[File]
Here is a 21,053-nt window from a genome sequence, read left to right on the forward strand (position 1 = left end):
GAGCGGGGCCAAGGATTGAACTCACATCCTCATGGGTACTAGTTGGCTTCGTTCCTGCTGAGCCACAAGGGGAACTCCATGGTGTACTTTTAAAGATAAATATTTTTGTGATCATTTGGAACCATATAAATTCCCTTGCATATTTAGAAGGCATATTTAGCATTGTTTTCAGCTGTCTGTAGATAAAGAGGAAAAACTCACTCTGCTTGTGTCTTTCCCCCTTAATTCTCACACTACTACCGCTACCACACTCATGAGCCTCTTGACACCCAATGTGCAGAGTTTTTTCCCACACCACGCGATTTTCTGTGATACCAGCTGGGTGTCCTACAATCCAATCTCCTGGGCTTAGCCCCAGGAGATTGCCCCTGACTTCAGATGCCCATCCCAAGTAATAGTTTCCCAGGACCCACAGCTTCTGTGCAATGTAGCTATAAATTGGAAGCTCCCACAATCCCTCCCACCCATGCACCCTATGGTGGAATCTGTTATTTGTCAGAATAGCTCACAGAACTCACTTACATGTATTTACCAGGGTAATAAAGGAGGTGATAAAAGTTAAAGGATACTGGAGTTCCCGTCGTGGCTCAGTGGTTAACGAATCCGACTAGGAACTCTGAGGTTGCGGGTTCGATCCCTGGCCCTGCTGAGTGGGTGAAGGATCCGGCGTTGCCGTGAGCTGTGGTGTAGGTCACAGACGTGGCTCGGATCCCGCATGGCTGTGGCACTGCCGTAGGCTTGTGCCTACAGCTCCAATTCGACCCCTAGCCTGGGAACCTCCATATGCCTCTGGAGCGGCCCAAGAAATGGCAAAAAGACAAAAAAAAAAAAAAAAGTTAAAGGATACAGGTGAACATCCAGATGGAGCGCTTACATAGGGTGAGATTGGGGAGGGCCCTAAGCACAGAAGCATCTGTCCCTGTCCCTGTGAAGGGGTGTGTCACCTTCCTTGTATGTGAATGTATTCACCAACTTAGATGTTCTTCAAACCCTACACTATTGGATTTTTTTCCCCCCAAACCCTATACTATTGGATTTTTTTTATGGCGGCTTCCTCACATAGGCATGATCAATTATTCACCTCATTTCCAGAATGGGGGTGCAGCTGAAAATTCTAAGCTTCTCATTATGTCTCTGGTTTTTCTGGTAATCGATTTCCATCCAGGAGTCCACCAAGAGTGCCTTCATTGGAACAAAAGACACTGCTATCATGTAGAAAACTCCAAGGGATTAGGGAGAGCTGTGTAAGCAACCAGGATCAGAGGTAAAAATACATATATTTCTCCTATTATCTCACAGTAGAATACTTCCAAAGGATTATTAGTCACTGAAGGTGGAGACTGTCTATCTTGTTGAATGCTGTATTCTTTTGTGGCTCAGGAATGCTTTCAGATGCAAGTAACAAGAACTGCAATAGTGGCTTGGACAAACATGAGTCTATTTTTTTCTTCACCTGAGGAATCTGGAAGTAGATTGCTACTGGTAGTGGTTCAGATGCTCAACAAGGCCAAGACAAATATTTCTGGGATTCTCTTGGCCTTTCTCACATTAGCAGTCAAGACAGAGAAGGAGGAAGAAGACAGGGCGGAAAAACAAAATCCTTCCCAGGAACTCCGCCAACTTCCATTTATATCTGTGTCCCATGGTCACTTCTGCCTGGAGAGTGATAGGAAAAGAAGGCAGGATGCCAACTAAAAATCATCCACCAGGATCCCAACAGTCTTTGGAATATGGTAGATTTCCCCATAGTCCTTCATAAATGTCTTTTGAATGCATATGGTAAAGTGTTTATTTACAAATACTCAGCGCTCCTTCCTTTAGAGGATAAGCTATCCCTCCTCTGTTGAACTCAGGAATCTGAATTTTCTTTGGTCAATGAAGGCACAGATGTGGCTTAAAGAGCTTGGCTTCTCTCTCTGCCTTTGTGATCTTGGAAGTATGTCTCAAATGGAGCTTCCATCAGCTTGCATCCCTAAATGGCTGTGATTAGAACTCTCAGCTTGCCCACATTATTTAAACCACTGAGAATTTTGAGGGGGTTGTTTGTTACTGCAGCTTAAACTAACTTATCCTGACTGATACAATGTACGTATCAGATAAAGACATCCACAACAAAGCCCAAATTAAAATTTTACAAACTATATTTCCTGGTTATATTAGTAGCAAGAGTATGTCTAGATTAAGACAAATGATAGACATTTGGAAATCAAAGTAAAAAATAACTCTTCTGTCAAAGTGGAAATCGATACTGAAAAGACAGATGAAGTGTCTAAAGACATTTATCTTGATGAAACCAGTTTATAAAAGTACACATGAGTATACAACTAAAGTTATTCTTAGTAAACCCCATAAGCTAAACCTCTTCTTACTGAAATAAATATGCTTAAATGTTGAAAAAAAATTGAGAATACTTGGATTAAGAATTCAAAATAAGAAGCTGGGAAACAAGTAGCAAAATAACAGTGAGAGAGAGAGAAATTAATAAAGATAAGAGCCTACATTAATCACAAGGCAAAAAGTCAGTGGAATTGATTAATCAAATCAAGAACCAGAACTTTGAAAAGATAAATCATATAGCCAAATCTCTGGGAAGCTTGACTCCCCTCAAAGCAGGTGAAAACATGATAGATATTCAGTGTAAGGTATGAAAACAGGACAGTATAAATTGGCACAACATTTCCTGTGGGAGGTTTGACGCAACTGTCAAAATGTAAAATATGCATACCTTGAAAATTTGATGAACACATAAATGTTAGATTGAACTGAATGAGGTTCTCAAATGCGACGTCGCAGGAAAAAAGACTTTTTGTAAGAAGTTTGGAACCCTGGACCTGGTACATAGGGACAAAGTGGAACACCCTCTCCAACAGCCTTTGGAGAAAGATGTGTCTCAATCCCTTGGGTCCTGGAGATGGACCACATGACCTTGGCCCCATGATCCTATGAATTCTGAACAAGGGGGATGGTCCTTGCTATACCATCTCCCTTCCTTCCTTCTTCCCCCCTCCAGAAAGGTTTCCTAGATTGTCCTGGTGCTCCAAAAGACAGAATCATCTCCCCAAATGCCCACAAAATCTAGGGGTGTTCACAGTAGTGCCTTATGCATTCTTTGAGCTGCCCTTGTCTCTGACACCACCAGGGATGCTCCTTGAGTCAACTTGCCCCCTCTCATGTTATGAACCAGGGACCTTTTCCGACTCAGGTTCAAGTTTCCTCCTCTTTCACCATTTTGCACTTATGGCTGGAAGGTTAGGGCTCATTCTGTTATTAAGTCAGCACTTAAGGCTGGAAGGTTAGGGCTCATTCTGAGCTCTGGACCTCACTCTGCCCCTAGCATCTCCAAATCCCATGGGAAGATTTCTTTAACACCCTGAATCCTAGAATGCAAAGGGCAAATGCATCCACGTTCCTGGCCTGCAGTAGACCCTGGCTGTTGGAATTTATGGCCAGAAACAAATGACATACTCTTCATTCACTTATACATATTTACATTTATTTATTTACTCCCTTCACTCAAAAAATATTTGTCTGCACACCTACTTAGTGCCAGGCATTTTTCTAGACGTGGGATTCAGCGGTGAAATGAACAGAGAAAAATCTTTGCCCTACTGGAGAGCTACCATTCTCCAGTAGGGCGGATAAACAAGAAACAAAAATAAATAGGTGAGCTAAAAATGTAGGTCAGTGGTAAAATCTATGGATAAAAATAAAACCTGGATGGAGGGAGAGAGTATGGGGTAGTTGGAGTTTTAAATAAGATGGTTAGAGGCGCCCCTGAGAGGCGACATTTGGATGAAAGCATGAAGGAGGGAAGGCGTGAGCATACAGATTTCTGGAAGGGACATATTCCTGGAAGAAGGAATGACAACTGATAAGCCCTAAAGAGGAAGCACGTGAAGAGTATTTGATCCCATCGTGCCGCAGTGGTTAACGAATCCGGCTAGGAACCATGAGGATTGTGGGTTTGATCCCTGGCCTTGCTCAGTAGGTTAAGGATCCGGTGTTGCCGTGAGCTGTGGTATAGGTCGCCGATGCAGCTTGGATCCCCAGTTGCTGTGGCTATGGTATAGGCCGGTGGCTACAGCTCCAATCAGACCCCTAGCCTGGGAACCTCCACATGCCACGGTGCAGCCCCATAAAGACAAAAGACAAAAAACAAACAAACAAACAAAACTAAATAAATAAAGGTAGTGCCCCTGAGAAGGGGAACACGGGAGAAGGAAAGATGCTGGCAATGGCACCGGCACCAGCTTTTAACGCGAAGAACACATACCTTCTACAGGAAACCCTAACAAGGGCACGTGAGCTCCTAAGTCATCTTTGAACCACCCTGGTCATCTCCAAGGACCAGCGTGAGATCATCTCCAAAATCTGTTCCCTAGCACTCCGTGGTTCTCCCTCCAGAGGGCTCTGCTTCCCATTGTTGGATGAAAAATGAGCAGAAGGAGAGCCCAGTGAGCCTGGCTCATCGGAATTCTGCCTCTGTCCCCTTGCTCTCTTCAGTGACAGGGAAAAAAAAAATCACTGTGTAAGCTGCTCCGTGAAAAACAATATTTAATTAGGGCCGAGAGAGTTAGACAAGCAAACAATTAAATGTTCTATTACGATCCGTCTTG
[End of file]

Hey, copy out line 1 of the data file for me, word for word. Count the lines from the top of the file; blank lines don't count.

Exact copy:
Here is a 21,053-nt window from a genome sequence, read left to right on the forward strand (position 1 = left end):